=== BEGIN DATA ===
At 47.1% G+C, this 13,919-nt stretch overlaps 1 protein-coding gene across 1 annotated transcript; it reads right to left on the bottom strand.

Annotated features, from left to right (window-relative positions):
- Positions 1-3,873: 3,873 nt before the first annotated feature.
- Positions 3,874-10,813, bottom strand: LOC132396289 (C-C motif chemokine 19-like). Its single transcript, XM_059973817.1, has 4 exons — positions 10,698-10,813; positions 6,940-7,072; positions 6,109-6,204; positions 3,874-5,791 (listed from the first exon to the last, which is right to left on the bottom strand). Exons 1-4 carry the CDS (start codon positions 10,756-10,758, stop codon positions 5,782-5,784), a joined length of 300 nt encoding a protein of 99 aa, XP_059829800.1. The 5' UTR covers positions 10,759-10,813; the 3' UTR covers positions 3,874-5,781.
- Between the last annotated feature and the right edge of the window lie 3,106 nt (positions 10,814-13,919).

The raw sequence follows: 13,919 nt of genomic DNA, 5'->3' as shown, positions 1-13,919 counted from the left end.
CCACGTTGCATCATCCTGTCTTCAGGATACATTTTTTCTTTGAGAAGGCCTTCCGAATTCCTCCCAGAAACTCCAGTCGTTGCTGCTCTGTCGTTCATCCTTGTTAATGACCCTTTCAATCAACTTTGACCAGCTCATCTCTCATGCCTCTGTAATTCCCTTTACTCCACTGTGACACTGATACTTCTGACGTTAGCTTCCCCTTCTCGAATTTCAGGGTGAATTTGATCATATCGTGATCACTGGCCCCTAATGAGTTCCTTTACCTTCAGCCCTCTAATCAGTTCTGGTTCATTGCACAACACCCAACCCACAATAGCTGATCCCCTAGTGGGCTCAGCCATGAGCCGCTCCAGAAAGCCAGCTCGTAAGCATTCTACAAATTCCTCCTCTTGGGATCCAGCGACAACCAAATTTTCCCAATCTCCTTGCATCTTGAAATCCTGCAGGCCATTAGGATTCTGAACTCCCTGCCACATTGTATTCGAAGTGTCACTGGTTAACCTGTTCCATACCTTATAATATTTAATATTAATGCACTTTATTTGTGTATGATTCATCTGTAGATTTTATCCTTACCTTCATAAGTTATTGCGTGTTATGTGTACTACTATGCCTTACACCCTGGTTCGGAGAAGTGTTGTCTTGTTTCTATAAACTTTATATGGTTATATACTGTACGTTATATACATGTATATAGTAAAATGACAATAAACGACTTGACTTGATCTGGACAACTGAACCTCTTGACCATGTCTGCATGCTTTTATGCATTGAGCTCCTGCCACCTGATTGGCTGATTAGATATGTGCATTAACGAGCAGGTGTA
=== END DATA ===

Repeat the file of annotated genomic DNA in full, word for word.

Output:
At 47.1% G+C, this 13,919-nt stretch overlaps 1 protein-coding gene across 1 annotated transcript; it reads right to left on the bottom strand.

Annotated features, from left to right (window-relative positions):
- Positions 1-3,873: 3,873 nt before the first annotated feature.
- Positions 3,874-10,813, bottom strand: LOC132396289 (C-C motif chemokine 19-like). Its single transcript, XM_059973817.1, has 4 exons — positions 10,698-10,813; positions 6,940-7,072; positions 6,109-6,204; positions 3,874-5,791 (listed from the first exon to the last, which is right to left on the bottom strand). Exons 1-4 carry the CDS (start codon positions 10,756-10,758, stop codon positions 5,782-5,784), a joined length of 300 nt encoding a protein of 99 aa, XP_059829800.1. The 5' UTR covers positions 10,759-10,813; the 3' UTR covers positions 3,874-5,781.
- Between the last annotated feature and the right edge of the window lie 3,106 nt (positions 10,814-13,919).

The raw sequence follows: 13,919 nt of genomic DNA, 5'->3' as shown, positions 1-13,919 counted from the left end.
CCACGTTGCATCATCCTGTCTTCAGGATACATTTTTTCTTTGAGAAGGCCTTCCGAATTCCTCCCAGAAACTCCAGTCGTTGCTGCTCTGTCGTTCATCCTTGTTAATGACCCTTTCAATCAACTTTGACCAGCTCATCTCTCATGCCTCTGTAATTCCCTTTACTCCACTGTGACACTGATACTTCTGACGTTAGCTTCCCCTTCTCGAATTTCAGGGTGAATTTGATCATATCGTGATCACTGGCCCCTAATGAGTTCCTTTACCTTCAGCCCTCTAATCAGTTCTGGTTCATTGCACAACACCCAACCCACAATAGCTGATCCCCTAGTGGGCTCAGCCATGAGCCGCTCCAGAAAGCCAGCTCGTAAGCATTCTACAAATTCCTCCTCTTGGGATCCAGCGACAACCAAATTTTCCCAATCTCCTTGCATCTTGAAATCCTGCAGGCCATTAGGATTCTGAACTCCCTGCCACATTGTATTCGAAGTGTCACTGGTTAACCTGTTCCATACCTTATAATATTTAATATTAATGCACTTTATTTGTGTATGATTCATCTGTAGATTTTATCCTTACCTTCATAAGTTATTGCGTGTTATGTGTACTACTATGCCTTACACCCTGGTTCGGAGAAGTGTTGTCTTGTTTCTATAAACTTTATATGGTTATATACTGTACGTTATATACATGTATATAGTAAAATGACAATAAACGACTTGACTTGATCTGGACAACTGAACCTCTTGACCATGTCTGCATGCTTTTATGCATTGAGCTCCTGCCACCTGATTGGCTGATTAGATATGTGCATTAACGAGCAGGTGTA